The Birmingham Museum of Art is home to one of the largest and most comprehensive collections of Wedgwood pottery in the world and the only collection of its kind in the United States. The Dwight and Lucille Beeson Wedgwood Collection, bequeathed to the Museum in 1976, includes more than 1,400 pieces of Wedgwood dating from the inception of the factory in 1759 through the early nineteenth century, illustrating the range of both useful and ornamental wares produced during the lifetime of Josiah I. . The Beesons bought their first piece of Wedgwood around 1946 and soon became enthusiastic collectors, honing their knowledge of the field, and buying and selling pieces in an effort to create an outstanding assemblage of only the finest works.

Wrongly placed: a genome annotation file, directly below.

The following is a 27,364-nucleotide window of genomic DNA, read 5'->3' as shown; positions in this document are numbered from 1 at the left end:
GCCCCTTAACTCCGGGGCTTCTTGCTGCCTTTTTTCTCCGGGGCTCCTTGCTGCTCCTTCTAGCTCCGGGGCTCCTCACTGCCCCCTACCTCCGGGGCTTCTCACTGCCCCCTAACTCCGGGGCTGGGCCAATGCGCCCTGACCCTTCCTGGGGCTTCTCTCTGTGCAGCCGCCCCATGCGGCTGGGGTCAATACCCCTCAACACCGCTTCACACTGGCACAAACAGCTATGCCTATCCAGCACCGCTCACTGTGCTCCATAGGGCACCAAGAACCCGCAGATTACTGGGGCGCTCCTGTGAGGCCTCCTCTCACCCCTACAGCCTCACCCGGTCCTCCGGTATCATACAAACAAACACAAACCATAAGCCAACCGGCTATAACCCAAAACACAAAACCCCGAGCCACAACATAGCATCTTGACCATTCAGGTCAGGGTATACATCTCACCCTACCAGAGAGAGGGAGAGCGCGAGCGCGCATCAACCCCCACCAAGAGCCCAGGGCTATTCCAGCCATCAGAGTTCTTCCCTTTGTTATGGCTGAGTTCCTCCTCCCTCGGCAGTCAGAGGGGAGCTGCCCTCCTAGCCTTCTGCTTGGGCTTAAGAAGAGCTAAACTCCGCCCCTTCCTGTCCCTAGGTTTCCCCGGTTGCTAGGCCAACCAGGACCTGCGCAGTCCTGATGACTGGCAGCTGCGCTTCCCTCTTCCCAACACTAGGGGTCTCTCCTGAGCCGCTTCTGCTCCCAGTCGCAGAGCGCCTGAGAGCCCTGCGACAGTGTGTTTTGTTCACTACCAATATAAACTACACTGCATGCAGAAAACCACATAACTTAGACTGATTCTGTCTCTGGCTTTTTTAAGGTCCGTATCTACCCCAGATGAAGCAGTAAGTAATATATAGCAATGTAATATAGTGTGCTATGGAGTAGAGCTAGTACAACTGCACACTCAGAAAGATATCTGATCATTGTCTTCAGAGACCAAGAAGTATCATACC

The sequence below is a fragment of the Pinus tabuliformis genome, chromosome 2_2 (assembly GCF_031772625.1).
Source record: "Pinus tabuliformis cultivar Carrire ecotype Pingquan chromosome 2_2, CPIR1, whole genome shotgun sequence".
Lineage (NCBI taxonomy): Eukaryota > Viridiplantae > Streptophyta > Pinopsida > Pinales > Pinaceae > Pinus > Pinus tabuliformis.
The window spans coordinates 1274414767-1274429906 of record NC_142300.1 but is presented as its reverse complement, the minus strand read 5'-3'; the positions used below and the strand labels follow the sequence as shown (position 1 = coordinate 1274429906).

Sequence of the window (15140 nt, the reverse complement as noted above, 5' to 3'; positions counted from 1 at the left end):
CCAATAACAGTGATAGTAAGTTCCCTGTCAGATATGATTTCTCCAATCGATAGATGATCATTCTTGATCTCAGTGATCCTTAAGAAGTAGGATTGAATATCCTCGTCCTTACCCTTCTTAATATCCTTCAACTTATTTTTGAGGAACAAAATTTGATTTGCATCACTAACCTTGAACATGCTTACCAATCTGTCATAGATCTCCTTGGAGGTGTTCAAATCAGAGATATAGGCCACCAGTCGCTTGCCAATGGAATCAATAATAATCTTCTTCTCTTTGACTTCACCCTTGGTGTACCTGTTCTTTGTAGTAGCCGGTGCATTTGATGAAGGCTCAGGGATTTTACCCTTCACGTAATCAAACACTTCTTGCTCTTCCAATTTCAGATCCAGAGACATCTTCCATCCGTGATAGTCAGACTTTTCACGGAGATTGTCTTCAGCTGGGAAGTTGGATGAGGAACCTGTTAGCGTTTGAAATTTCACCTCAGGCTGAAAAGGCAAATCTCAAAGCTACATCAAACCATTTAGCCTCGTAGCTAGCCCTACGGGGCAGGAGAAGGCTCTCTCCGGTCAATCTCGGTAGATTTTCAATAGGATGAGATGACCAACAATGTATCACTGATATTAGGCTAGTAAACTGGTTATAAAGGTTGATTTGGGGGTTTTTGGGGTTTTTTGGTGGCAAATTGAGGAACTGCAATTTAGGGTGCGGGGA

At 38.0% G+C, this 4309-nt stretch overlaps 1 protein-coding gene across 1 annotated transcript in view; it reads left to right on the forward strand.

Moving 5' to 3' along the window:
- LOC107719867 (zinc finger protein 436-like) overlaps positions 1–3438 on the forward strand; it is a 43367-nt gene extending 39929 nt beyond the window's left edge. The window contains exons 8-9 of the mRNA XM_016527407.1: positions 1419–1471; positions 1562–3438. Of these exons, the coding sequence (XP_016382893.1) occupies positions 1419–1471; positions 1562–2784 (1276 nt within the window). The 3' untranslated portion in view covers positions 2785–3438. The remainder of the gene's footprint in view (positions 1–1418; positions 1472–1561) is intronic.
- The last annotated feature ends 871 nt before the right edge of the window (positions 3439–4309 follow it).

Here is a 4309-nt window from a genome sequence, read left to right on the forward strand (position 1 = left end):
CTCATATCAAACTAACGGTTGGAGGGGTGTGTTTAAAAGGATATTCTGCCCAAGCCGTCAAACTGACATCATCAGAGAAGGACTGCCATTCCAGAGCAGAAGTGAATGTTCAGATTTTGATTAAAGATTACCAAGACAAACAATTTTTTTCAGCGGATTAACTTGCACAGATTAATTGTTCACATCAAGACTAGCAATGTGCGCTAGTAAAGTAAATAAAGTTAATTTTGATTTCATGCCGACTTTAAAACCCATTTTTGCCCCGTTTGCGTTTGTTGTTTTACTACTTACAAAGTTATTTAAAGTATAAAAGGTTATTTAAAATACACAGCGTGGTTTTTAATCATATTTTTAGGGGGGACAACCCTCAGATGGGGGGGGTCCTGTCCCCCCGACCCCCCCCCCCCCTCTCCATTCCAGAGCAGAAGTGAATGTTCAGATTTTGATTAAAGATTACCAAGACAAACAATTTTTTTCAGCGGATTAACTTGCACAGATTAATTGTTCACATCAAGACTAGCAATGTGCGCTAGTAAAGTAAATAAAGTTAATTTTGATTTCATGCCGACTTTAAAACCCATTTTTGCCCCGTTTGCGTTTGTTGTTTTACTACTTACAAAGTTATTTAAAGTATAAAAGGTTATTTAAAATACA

In 2008, the Museum acquired a second significant collection: the Buten Wedgwood Collection with more than 8,000 pieces of pottery dating from the eighteenth through the mid-twentieth centuries. Formed by Harry and Nettie Buten, contemporaries of the Beesons, the Buten Collection also includes many rare and important pieces produced during the eighteenth century. Yet, these two collections have surprisingly little overlap. Rather, the strength of the Buten Collection lies in those objects produced during the nineteenth and twentieth centuries, and the acquisition of this exceptional collection by the Museum allows us for the first time to tell the entire Wedgwood story.